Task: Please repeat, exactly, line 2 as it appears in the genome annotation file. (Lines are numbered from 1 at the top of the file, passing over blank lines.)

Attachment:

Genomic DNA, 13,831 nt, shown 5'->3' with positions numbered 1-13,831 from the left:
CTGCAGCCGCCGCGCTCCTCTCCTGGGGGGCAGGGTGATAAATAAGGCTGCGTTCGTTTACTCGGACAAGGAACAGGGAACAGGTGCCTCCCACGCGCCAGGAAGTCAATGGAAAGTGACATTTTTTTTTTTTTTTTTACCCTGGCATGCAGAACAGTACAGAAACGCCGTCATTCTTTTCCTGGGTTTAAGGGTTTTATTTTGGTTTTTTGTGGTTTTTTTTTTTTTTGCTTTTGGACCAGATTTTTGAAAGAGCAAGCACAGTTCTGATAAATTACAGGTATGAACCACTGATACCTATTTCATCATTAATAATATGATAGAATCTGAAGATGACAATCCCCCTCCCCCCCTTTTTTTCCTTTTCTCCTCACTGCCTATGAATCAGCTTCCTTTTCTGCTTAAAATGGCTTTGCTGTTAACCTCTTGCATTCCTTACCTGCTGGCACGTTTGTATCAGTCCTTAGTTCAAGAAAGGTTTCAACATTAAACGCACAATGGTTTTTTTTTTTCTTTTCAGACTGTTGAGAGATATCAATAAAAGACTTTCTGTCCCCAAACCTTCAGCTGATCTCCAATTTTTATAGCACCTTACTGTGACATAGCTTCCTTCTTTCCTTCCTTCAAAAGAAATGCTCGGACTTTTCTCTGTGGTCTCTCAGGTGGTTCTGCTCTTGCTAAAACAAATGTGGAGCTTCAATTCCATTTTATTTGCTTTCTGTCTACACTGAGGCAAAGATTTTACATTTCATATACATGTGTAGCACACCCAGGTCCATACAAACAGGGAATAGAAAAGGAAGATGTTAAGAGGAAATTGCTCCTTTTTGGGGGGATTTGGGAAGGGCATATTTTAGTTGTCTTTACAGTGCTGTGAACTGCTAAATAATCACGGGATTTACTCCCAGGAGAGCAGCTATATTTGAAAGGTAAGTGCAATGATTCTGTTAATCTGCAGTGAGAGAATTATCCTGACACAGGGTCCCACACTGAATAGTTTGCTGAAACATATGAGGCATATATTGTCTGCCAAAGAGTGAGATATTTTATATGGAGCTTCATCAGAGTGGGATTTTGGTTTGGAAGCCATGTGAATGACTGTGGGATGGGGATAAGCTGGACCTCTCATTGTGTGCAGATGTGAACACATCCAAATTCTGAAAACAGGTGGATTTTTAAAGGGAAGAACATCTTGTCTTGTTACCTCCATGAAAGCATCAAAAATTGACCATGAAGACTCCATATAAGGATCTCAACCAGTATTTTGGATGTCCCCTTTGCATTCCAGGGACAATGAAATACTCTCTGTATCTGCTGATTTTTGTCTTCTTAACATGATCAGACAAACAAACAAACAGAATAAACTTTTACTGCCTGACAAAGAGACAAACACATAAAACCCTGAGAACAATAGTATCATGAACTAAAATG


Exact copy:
CTGCAGCCGCCGCGCTCCTCTCCTGGGGGGCAGGGTGATAAATAAGGCTGCGTTCGTTTACTCGGACAAGGAACAGGGAACAGGTGCCTCCCACGCGCCAGGAAGTCAATGGAAAGTGACATTTTTTTTTTTTTTTTTACCCTGGCATGCAGAACAGTACAGAAACGCCGTCATTCTTTTCCTGGGTTTAAGGGTTTTATTTTGGTTTTTTGTGGTTTTTTTTTTTTTTGCTTTTGGACCAGATTTTTGAAAGAGCAAGCACAGTTCTGATAAATTACAGGTATGAACCACTGATACCTATTTCATCATTAATAATATGATAGAATCTGAAGATGACAATCCCCCTCCCCCCCTTTTTTTCCTTTTCTCCTCACTGCCTATGAATCAGCTTCCTTTTCTGCTTAAAATGGCTTTGCTGTTAACCTCTTGCATTCCTTACCTGCTGGCACGTTTGTATCAGTCCTTAGTTCAAGAAAGGTTTCAACATTAAACGCACAATGGTTTTTTTTTTTCTTTTCAGACTGTTGAGAGATATCAATAAAAGACTTTCTGTCCCCAAACCTTCAGCTGATCTCCAATTTTTATAGCACCTTACTGTGACATAGCTTCCTTCTTTCCTTCCTTCAAAAGAAATGCTCGGACTTTTCTCTGTGGTCTCTCAGGTGGTTCTGCTCTTGCTAAAACAAATGTGGAGCTTCAATTCCATTTTATTTGCTTTCTGTCTACACTGAGGCAAAGATTTTACATTTCATATACATGTGTAGCACACCCAGGTCCATACAAACAGGGAATAGAAAAGGAAGATGTTAAGAGGAAATTGCTCCTTTTTGGGGGGATTTGGGAAGGGCATATTTTAGTTGTCTTTACAGTGCTGTGAACTGCTAAATAATCACGGGATTTACTCCCAGGAGAGCAGCTATATTTGAAAGGTAAGTGCAATGATTCTGTTAATCTGCAGTGAGAGAATTATCCTGACACAGGGTCCCACACTGAATAGTTTGCTGAAACATATGAGGCATATATTGTCTGCCAAAGAGTGAGATATTTTATATGGAGCTTCATCAGAGTGGGATTTTGGTTTGGAAGCCATGTGAATGACTGTGGGATGGGGATAAGCTGGACCTCTCATTGTGTGCAGATGTGAACACATCCAAATTCTGAAAACAGGTGGATTTTTAAAGGGAAGAACATCTTGTCTTGTTACCTCCATGAAAGCATCAAAAATTGACCATGAAGACTCCATATAAGGATCTCAACCAGTATTTTGGATGTCCCCTTTGCATTCCAGGGACAATGAAATACTCTCTGTATCTGCTGATTTTTGTCTTCTTAACATGATCAGACAAACAAACAAACAGAATAAACTTTTACTGCCTGACAAAGAGACAAACACATAAAACCCTGAGAACAATAGTATCATGAACTAAAATG